If is known, can be calculated by evaluating the Taylor series (1.1) with set to . Since the Taylor series is an infinite sum, you have to truncate the series after terms, so you introduce an error that scales with the magnitude of the 'th term. This error is called the local truncation error. It scales with .
Successive application of the series on the obtained results, gives a sequence of numbers . If is considered a time step, this simple scheme allows you to approximate any continuous function or - as we use to call it - simulation of the variable described by that function.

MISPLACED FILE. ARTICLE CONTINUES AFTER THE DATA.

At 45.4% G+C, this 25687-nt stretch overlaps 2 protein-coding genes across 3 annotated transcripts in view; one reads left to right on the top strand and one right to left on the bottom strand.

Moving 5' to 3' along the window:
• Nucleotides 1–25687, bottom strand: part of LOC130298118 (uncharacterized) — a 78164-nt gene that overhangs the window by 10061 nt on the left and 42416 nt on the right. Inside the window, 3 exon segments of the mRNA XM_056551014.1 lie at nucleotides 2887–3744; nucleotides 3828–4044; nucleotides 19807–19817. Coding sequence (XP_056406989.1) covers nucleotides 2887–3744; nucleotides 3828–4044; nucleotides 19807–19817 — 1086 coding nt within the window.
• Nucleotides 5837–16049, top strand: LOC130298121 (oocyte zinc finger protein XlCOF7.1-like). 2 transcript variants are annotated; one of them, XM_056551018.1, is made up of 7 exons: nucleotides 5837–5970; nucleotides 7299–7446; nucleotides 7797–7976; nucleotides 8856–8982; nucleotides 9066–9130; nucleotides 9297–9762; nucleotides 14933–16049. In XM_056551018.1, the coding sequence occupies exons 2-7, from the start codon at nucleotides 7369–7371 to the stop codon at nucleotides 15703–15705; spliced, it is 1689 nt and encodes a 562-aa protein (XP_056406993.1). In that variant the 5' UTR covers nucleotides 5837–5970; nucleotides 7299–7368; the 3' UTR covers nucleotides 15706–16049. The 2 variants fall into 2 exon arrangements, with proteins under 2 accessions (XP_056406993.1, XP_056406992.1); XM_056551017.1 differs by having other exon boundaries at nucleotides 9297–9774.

The accumulation of the local truncation errors in such an approximation or simulation is called the global truncation error. To obtain more accuracy in the results, it is obvious that should be made smaller. This however results in more steps needed for the same simulated time. If you divide by two for example, the number of steps needed to obtain the same simulated time is multiplied by two with more accumulation of local error as a result. In general the global truncation error is always at most one order of magnitude larger than the local truncation error.